Stationary processes: Here we consider an example that appeared in the Econometrics exams of the University of London.

**Example 3**. Consider the process defined by

(1)

where is **white noise**:

(2) , for all and for all

In Economics, the error is treated as a shock in the current period. So in (1) sustains a shock in period . There is no reason to put a coefficient in front of (or, you could say, the coefficient is 1). Besides, remembers the shock from the previous period, and the aftereffect of this shock is measured by the coefficient .

**Observation**. Before we proceed with the analysis of this model, it is a good idea to elucidate the techniques of working with white noise. For this, we can rewrite the conditions on the second moments of errors from (2) as

if and if

In words, the expected value of a product of any error with itself is and expected values of products of different errors disappear. This fact is used many times in Econometrics, in particular, here. I am mentioning it here because some students have problems with it even in the second semester.

**First stationarity condition**. Obviously,

(3) for all .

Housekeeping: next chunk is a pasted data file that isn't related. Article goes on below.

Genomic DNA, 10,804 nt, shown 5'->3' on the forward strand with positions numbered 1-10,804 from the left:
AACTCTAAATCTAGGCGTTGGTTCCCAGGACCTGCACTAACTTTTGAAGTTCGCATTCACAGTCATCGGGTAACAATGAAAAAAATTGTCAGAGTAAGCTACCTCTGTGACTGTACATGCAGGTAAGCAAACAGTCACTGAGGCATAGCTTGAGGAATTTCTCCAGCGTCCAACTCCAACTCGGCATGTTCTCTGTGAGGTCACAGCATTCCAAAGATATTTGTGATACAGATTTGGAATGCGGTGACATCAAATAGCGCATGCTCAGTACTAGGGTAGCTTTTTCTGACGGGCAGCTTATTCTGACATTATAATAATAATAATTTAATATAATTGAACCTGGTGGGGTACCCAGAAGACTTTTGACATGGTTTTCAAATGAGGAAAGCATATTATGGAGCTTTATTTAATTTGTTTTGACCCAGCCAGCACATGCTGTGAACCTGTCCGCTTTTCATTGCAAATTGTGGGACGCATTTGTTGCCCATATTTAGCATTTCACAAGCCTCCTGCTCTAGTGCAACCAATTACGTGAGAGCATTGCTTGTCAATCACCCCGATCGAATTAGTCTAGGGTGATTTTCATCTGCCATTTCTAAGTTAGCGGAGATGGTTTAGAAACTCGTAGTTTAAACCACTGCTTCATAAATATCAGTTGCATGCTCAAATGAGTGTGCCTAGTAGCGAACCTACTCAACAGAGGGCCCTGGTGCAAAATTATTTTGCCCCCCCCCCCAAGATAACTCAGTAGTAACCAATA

**Second stationarity condition**. Variance does not depend on time:

(4)

because only products have nonzero expectations.

**Third stationarity condition**. Using the observation above, let us look at the expectation

(5)

The error from the first parenthesis does not have a match in the second one, while the error from the second parenthesis does not have a match in the first one. Thus, (5) equals

(6)

Similarly,

(7)

Further, if the distance between points is larger than one, then in

(8)

expected values of all products will be zero. Equations (4), (6)-(8) are summarized as follows:

if , if , and if .

Recalling the first stationarity condition, we can rewrite this as

if , if , and if

Thus the covariance is indeed a function of only .

The process we studied is called a **moving average of order 1** and denoted MA(1).

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